How to Talk to Girls at Parties

How To Talk To Girls At Parties Bann

Taking its narrative cues from the Neil Gaiman short story of the same name, HOW TO TALK TO GIRLS AT PARTIES wonders what would happen if a young punk discovered the presence of aliens on the streets of Croydon, against the backdrop of Queen Elizabeth II’s 1977 Silver Jubilee. While the punk attitude is delivered in spades, and plenty of quirky alien peculiarities (anal probes and all) are included, there is little substance to back up this style, and the coming of age, sci-fi, romance story struggles to decide what it wants to be when it grows up. 

While the stuffy, conservative parents decorate their small suburb with banners and ready themselves to celebrate 25 glorious years under the yolk of her Maj Queen Lizzie, Enn (Tony Award winner Alex Sharp) and his mates Vic (AJ Lewis) and John (Ethan Lawrence) are blitzing past on their bikes, ruffling moustaches and inciting shocked muttering with their shabby clothing and anti-establishment hairdos, headed for a gig at the local punk-dive, managed by Queen Boadicea (Nicole Kidman looking like David Bowie in Labyrinth and sounding like an Australian who has never met a cockney). 

After a riot-inspiring set by local band The Dyschords, Enn and the boys trawl the streets looking for a decent after-party to crash, when unearthly music and strange lights draw them to a for-sale house. Inside, they find strange people swanning about in colour coded latex body suits, dancing oddly to the unusual music and performing some pretty advanced displays of group gymnastics. Vic is quickly led off by sultry seductress Stella (Ruth Wilson), John tries his hand at the dancing, and Enn wanders until he meets Zan (Elle Fanning), a beautiful, if slightly eccentric girl with whom he becomes infatuated almost instantly. 

The chemistry between Sharp and Fanning helps a little to keep the otherwise disparate narrative in check. 

While Zan confuses Enn with her cryptic talk of colonies and physical manifestations, Vic hurries back, having been on the business end of the aforementioned anal probe, and insists they make a speedy getaway. This point is where Gaiman’s original story ends, and the lack of source material is instantly apparent, as the plot spirals from its set path through a series of loosely connected scenes and sub-plots, none of which feels very cohesive. Throughout, the blossoming romance between Enn and Zan is a much needed constant, and the chemistry between Sharp and Fanning helps a little to keep the otherwise disparate narrative in check.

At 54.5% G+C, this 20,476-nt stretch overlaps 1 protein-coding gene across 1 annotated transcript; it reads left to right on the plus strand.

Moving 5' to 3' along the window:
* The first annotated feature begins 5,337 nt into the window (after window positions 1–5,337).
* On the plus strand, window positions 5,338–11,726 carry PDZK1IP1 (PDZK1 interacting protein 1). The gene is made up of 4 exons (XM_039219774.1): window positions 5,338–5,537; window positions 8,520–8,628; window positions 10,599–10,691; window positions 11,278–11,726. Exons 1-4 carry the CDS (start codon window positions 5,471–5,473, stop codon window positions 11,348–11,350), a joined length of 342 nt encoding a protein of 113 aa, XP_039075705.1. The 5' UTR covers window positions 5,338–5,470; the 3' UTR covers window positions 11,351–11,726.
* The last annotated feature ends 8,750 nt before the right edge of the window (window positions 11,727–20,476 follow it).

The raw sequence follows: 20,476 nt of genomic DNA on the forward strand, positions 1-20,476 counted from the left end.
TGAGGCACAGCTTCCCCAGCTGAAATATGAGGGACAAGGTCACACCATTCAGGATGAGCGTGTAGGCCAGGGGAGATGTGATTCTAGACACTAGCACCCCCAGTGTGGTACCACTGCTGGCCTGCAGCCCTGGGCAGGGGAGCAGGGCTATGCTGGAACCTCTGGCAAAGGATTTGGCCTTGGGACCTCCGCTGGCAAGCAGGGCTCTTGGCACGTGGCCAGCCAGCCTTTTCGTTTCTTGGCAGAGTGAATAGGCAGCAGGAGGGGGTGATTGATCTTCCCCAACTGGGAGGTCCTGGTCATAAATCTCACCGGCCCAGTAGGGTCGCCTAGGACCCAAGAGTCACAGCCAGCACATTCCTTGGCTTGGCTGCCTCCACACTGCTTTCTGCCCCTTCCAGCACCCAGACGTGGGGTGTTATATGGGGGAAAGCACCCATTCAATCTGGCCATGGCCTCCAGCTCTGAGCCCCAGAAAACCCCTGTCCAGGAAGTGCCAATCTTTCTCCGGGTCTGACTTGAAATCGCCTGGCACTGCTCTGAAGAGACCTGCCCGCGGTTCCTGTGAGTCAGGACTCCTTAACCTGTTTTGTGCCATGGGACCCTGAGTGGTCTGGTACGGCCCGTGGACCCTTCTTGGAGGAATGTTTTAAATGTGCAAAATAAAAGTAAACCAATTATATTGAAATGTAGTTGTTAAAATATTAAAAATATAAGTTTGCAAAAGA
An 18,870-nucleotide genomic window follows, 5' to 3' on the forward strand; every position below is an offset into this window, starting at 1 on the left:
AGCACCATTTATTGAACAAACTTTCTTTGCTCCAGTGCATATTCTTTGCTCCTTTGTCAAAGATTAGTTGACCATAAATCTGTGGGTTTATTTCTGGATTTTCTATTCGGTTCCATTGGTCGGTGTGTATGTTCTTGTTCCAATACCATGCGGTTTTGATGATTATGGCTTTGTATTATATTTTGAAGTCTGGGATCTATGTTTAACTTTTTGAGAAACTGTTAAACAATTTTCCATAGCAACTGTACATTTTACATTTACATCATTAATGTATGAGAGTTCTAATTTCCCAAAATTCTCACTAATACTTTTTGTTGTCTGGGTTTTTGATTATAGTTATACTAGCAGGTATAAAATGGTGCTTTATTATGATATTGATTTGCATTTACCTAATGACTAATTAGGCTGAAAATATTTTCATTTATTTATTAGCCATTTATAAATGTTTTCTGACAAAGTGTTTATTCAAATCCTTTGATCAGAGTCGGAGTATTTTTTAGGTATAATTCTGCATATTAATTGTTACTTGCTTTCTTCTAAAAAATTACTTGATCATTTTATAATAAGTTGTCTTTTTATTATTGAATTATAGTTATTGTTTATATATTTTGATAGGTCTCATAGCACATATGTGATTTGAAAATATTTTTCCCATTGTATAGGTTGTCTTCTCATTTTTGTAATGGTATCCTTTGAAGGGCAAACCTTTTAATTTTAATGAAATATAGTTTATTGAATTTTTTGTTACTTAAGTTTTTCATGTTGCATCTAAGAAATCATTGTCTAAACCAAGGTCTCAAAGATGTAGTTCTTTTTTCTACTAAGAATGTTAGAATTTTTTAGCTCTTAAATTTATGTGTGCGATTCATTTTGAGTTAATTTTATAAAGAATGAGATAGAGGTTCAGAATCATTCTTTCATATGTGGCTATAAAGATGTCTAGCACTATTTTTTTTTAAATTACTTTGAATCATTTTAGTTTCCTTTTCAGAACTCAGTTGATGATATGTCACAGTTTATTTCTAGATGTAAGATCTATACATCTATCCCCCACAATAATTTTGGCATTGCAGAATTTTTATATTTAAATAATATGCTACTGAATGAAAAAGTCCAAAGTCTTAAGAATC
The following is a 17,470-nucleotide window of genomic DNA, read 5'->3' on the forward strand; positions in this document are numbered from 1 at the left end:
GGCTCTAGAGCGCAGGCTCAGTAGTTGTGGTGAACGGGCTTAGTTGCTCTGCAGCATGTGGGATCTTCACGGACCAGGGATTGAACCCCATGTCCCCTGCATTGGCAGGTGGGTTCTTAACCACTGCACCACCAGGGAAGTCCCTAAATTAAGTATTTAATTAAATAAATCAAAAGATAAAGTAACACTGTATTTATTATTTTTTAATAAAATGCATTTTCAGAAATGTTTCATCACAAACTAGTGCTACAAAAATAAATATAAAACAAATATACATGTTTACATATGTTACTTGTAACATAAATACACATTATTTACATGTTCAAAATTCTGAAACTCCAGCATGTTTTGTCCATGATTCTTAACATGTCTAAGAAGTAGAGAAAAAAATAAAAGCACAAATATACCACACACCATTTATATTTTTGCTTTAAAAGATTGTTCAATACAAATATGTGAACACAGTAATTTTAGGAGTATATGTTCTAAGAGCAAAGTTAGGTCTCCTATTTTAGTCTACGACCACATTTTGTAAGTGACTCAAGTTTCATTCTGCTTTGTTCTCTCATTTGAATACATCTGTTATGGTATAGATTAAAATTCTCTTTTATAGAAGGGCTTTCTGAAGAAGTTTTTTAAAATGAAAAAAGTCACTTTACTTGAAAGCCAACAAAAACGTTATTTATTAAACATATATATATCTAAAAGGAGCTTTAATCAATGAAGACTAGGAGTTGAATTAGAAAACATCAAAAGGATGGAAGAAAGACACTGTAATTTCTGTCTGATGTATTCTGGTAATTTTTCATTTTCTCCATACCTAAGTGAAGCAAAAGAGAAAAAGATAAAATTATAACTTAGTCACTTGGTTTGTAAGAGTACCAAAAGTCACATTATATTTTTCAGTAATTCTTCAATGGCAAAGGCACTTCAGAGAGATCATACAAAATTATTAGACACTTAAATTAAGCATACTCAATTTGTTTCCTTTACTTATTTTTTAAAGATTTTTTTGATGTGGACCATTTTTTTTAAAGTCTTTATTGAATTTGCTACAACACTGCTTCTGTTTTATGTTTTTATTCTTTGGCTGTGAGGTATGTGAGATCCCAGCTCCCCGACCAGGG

The individual scenes and sequences through which this relationship develops are all intriguing and interesting by themselves. It’s only when they are jammed together that the clear lack of direction becomes apparent. One minute, Enn and Zan are learning about each others’ way of life in an intimate, personal drama, the next, director John Cameron Mitchell leans more heavily into the sci-fi elements and runs the audience through the history of Zan’s cannibalistic traveller race in an original punk song performed by the two leads at Boadicea’s joint – the pulse-pounding, mind-bending mix of punk lyrics and sci-fi visuals perfectly captures the key themes, and is easily the highlight of the film. 

The lack of development and quick dismissal show the veneer of punk to be just that: thin, and ultimately decorative. 

With the rest of the story so thematically scattered, much of the weight of the film falls onto the shoulders of its central pairing, and the young actors do not disappoint. Enn is wide-eyed and deeply committed to the punk ethos; its clear that Sharp had great fun in his first time on a film set, and he brings plenty of goofy energy to the role. While it’s difficult to bring much charisma to a character who, by her own nature, is very stilted, Fanning does well to keep Zan relatable, and her rebellious relationship with Parent/Teacher Waldo (Tom Brooke) is distinctly reminiscent of that period of soul searching all teens go through, no matter which planet they’re from. 

Plastered over this coupling, and drawing plenty of allegorical links with the plot, is the shiny veneer of the rise of punk in 1970’s England. In the beginning, it seems clear that the punk attitude will play a huge part in the film; from the block party, to the boys fashion, to the gig, everything is dripping with studded leather, spiky hair and safety pins. As the film progresses, however, and director John Cameron Mitchell steers through half a dozen different genres in as many minutes, the lack of development and quick dismissal show the veneer of punk to be just that: thin, and ultimately decorative.  

The core Neil Gaiman story from which this film is adapted is a solid, simple sci-fi adventure, with quirky characters and plenty of charm. While the story threads are there to be expanded up, this adaption is unsure exactly which of those it wants to follow, so it just hedges its bets and follows them all. As it turns out, a punk, sci-fi, coming of age, body-horror, romantic comedy ends up feeling a little overstuffed, and even though some of those elements work, much like humans and aliens, it’s very difficult to make them co-exist peacefully. 

Verdict: 3/5 Paddles


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